United States:Feds put spotlight on glare
Complaints prompt study of bright lights used on cars, trucks
By Jeff Plungis / Detroit News Washington Bureau
WASHINGTON -- A new generation of headlights is lighting up the road better than ever, but they are also causing problems for other drivers, according to thousands of complaints to the National Highway Traffic Safety Administration.
Regulators at NHTSA are nearing completion of a two-year review of headlight glare, which could lead to new rules for brighter high-intensity discharge, or HID, headlights that are becoming increasingly popular on premium cars and light vehicles sold by Audi, BMW, Lexus and Range Rover.
NHTSA is trying to strike a balance between capturing the benefits and energy savings of the new technology, and unintended consequences. The agency also is likely to lower the maximum height for SUVs and other light trucks, whose higher lamp positions can shine into a car's rearview mirrors.
Within the next two years, NHTSA will explore those and several other glare issues, including whether to regulate auxiliary lamps such as fog lights, and new rules that could change requirements on how lamps are aimed. Several of the rules could be issued by the end of the year, said NHTSA spokeswoman Liz Neblett.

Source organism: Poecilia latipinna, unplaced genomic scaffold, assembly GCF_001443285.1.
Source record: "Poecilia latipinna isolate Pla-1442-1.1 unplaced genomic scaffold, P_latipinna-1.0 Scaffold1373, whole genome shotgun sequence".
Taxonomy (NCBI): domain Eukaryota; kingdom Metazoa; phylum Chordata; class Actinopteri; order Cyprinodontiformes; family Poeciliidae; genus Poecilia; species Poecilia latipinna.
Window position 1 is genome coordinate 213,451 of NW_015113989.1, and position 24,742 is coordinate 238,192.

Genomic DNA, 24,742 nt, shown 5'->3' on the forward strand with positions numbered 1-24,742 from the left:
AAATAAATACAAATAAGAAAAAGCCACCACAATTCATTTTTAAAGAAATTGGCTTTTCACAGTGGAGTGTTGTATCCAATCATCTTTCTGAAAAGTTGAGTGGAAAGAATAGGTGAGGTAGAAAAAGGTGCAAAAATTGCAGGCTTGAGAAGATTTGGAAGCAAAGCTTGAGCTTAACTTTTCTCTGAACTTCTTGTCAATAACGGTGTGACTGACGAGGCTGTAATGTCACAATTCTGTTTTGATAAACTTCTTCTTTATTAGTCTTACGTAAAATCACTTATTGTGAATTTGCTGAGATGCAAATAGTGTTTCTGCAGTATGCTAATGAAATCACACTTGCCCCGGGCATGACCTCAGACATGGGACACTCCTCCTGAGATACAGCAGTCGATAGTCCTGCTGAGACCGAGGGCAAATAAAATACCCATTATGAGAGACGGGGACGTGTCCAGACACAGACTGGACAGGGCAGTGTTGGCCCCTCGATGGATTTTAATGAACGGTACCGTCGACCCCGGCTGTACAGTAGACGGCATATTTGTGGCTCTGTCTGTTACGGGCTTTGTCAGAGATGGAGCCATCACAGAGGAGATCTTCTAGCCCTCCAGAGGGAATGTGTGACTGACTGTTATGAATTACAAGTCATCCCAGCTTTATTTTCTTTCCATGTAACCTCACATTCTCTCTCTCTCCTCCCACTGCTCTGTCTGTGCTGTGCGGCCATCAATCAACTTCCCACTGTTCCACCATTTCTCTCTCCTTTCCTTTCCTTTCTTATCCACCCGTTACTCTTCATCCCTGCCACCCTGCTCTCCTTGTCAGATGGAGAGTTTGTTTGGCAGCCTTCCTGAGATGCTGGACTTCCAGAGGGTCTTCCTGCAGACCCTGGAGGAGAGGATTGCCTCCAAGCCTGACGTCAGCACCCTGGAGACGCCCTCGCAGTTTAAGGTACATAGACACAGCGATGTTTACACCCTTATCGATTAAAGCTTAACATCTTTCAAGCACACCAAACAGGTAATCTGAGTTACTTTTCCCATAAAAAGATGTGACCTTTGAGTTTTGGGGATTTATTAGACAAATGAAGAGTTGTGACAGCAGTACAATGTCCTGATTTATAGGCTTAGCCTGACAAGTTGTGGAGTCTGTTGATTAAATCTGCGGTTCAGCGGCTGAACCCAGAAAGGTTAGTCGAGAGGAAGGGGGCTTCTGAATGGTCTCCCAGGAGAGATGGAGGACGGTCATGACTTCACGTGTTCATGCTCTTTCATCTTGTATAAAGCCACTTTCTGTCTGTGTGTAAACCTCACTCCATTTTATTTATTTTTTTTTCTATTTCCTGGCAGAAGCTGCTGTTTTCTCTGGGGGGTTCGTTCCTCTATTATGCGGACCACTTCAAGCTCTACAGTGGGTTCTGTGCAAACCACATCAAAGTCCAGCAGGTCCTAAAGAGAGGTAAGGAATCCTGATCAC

Comments filed with NHTSA since September 2001 show that the new HID headlights are stirring passions, splitting the driving public much the same way SUV ownership has. Safety experts, meanwhile, contend existing headlights aren't bright enough for high speeds.
For those behind the wheel, the brighter, bluish high-intensity discharge, or HID, headlights have made driving at night an entirely new experience. Objects in front of them are brighter, and the sides of the road come into view more fully.
"I have found them to be brighter and clearer, and they highlight the sides of the road much better than any other headlamp I have used," Francis O'Donnell of Aiken, S.C. wrote to the agency on July 9. "I would not buy a new car without HIDs."
Oncoming motorists don't see it that way. NHTSA has logged nearly 5,000 comments on the issue -- an unusually high number -- mostly from motorists who complain about them. NHTSA officials say it is the complaint most often forwarded to them by members of Congress, who are getting complaints from voters.
"HID lights are distracting, painful and could even be a contributor to road rage," Dennis Novak, a doctor from Forked River, N.J., said in a letter to the agency on April 8. "Not only do they blind the approaching vehicle in their path, but they often anger the approaching driver who impotently flashes his halogens, thereby annoying the row of cars behind the offending HID driver."
Even though complaints are pouring in, HID light-equipped light vehicles represent a tiny fraction of the vehicles on the road today. In recent years, only about 1 percent of new vehicles had them. But companies that make the lamps -- Dearborn-based Visteon Corp., Germany's OSRAM Sylvania, and Philips -- say customer satisfaction has been great.